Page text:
Author: Micah True
The French Jesuit Pierre-François-Xavier de Charlevoix’s 1744 journal of his voyage through French North America—New France, Louisiana, and the Caribbean—is among the richest eighteenth-century accounts of the continent’s colonization, as well as its indigenous inhabitants, flora, and fauna. Micah True’s new translation of this influential text is the first to appear since 1763. It provides the first complete and reliable English version of Charlevoix’s journal and reveals the famous Jesuit to have been a better literary stylist than has often been assumed on the basis of earlier translations. Complemented by a detailed introduction and richly annotated, this volume finally makes accessible to an Anglophone audience one of the key texts of eighteenth-century French America.
Editor: Emily A. Engel
A Companion to Early Modern Lima introduces readers to the Spanish American city which became a vibrant urban center in the sixteenth-century world. As part of Brill's Companions to the Americas series, this volume presents current interdisciplinary research focused on the Peruvian viceregal capital. From ancient roots to its foundation by Pizarro, Lima was transformed into an imperial capital positioned between Atlantic and Pacific exchange networks. An international team of scholars examines issues ranging from literary history, politics, and religion to philosophy, historiography, and modes of intercontinental influence. The volume is divided into three sections: urban development and government, society, and culture. The essays collectively represent the scope of contemporary approaches, methodologies, and source materials pertinent to the study of sixteenth-century Lima, a city at the center of global interchange in the early modern world.
Material Encounters and Indigenous Transformations in the Early Colonial Americas brings together 15 case studies focusing on the early colonial history and archaeology of indigenous cultural persistence and change in the Caribbean and its surrounding mainland(s) after AD 1492. With a special emphasis on material culture and by foregrounding indigenous agency in shaping the diverse outcomes of colonial encounters, this volume offers new perspectives on early modern cultural interactions in the first regions of the ‘New World’ that were impacted by European colonization. The volume contributors specifically investigate how foreign goods were differentially employed, adopted, and valued across time, space, and scale, and what implications such material encounters had for indigenous social, political, and economic structures.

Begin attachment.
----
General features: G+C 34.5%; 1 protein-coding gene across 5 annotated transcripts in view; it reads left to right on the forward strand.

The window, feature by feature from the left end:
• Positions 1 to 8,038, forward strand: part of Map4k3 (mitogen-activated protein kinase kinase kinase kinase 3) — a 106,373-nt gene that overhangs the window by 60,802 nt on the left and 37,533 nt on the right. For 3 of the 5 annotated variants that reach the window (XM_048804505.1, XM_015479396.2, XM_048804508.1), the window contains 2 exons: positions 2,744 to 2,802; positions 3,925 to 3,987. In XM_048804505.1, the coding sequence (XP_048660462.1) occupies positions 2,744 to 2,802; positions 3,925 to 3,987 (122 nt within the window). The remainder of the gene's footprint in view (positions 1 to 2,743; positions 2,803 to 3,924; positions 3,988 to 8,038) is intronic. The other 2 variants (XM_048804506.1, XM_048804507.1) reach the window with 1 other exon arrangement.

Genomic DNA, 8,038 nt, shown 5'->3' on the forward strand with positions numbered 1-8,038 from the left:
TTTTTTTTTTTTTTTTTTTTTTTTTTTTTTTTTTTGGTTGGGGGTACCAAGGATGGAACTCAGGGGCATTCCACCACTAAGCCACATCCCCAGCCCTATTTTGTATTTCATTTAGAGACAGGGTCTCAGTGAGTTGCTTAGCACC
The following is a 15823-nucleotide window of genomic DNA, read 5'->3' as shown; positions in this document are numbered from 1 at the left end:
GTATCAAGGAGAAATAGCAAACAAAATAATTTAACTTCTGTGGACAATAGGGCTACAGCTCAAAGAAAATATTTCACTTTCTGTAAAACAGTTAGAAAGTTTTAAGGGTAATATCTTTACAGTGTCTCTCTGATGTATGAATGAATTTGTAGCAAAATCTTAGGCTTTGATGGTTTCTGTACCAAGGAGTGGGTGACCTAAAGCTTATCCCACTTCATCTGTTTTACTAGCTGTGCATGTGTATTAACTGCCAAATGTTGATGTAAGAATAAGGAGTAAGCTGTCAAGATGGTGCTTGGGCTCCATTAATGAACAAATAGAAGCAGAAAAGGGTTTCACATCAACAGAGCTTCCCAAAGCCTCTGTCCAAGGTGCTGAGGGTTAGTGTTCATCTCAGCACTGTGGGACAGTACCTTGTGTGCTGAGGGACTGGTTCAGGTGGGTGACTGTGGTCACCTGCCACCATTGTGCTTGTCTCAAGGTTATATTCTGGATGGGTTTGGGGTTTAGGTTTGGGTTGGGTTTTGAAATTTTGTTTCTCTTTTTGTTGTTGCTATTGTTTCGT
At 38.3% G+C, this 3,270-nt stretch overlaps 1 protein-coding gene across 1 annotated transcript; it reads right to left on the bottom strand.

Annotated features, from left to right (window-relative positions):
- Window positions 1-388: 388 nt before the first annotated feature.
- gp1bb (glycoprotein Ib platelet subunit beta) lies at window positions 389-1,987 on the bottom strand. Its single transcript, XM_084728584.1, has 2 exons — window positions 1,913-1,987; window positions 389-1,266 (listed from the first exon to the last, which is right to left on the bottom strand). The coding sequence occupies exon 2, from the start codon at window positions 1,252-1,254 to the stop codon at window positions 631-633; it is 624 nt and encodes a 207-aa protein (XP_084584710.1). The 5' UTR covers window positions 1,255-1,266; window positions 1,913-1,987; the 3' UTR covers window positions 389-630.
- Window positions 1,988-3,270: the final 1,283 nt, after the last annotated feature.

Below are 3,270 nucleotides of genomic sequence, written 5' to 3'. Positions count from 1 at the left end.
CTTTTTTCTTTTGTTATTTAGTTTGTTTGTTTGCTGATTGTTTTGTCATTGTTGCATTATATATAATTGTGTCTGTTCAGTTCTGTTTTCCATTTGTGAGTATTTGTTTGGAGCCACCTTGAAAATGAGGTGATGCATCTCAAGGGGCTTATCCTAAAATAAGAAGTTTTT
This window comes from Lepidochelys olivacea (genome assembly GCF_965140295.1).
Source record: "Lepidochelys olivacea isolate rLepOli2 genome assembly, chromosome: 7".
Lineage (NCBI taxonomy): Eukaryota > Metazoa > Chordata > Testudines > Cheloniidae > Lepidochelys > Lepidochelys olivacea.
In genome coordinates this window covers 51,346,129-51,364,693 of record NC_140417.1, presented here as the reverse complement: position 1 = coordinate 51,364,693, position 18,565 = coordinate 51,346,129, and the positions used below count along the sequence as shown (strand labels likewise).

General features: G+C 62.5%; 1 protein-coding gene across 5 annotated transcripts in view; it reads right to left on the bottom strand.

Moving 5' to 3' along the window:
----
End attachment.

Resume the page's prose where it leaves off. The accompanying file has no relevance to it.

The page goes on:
Contributors are: Andrzej T. Antczak, Ma. M. Antczak, Oliver Antczak, Jaime J. Awe, Martijn van den Bel, Mary Jane Berman, Arie Boomert, Jeb J. Card, Charles R. Cobb, Gérard Collomb, Shannon Dugan Iverson, Marlieke Ernst, William R. Fowler, Perry L. Gnivecki, Christophe Helmke, Shea Henry, Gilda Hernández Sánchez, Corinne L. Hofman, Menno L.P. Hoogland, Rosemary A. Joyce, Floris W.M. Keehnen, J. Angus Martin, Clay Mathers, Maxine Oland, Alberto Sarcina, Russell N. Sheptak, Roberto Valcárcel Rojas, Robyn Woodward
Investigating Embodied Meaning, Indigenous Semiotics, and the Nahua Sense of Reality
Author: Isabel Laack
In her groundbreaking investigation from the perspective of the aesthetics of religion, Isabel Laack explores the religion and art of writing of the pre-Hispanic Aztecs of Mexico. Inspired by postcolonial approaches, she reveals Eurocentric biases in academic representations of Aztec cosmovision, ontology, epistemology, ritual, aesthetics, and the writing system to provide a powerful interpretation of the Nahua sense of reality.
Laack transcends the concept of “sacred scripture” traditionally employed in religions studies in order to reconstruct the Indigenous semiotic theory and to reveal how Aztec pictography can express complex aspects of embodied meaning. Her study offers an innovative approach to nonphonographic semiotic systems, as created in many world cultures, and expands our understanding of human recorded visual communication.
This book will be essential reading for scholars and readers interested in the history of religions, Mesoamerican studies, and the ancient civilizations of the Americas.

"This excellent book, written with intellectual courage and critical self-awareness, is a brilliant, multilayered thought experiment into the images and stories that made up the Nahua sense of reality as woven into their sensational ritual performances and colorful symbolic writing system." - Davíd Carrasco, Harvard University